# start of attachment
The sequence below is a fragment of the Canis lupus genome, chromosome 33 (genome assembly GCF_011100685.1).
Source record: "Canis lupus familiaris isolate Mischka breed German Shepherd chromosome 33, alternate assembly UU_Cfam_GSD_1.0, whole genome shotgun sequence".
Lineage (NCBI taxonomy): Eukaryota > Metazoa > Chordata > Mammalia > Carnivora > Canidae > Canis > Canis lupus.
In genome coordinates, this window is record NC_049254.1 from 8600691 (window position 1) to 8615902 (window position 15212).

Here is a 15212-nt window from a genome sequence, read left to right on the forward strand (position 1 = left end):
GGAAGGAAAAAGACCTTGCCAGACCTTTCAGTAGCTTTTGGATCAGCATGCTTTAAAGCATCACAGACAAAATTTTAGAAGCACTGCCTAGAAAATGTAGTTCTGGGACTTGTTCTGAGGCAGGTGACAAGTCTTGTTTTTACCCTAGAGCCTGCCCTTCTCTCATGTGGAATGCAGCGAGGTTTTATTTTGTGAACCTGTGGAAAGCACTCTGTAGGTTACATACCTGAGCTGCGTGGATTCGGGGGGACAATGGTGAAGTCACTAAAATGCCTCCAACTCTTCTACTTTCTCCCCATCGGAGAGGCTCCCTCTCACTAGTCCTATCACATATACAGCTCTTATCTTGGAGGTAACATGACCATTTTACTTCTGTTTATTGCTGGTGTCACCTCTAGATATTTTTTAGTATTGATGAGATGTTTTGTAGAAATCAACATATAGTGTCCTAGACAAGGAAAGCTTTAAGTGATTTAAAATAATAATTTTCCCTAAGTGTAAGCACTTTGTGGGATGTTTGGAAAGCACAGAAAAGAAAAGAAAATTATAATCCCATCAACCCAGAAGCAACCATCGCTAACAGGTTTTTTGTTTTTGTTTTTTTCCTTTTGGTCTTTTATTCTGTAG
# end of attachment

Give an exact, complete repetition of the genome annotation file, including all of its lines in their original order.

The sequence below is a fragment of the Canis lupus genome, chromosome 33 (genome assembly GCF_011100685.1).
Source record: "Canis lupus familiaris isolate Mischka breed German Shepherd chromosome 33, alternate assembly UU_Cfam_GSD_1.0, whole genome shotgun sequence".
Lineage (NCBI taxonomy): Eukaryota > Metazoa > Chordata > Mammalia > Carnivora > Canidae > Canis > Canis lupus.
In genome coordinates, this window is record NC_049254.1 from 8600691 (window position 1) to 8615902 (window position 15212).

Here is a 15212-nt window from a genome sequence, read left to right on the forward strand (position 1 = left end):
GGAAGGAAAAAGACCTTGCCAGACCTTTCAGTAGCTTTTGGATCAGCATGCTTTAAAGCATCACAGACAAAATTTTAGAAGCACTGCCTAGAAAATGTAGTTCTGGGACTTGTTCTGAGGCAGGTGACAAGTCTTGTTTTTACCCTAGAGCCTGCCCTTCTCTCATGTGGAATGCAGCGAGGTTTTATTTTGTGAACCTGTGGAAAGCACTCTGTAGGTTACATACCTGAGCTGCGTGGATTCGGGGGGACAATGGTGAAGTCACTAAAATGCCTCCAACTCTTCTACTTTCTCCCCATCGGAGAGGCTCCCTCTCACTAGTCCTATCACATATACAGCTCTTATCTTGGAGGTAACATGACCATTTTACTTCTGTTTATTGCTGGTGTCACCTCTAGATATTTTTTAGTATTGATGAGATGTTTTGTAGAAATCAACATATAGTGTCCTAGACAAGGAAAGCTTTAAGTGATTTAAAATAATAATTTTCCCTAAGTGTAAGCACTTTGTGGGATGTTTGGAAAGCACAGAAAAGAAAAGAAAATTATAATCCCATCAACCCAGAAGCAACCATCGCTAACAGGTTTTTTGTTTTTGTTTTTTTCCTTTTGGTCTTTTATTCTGTAG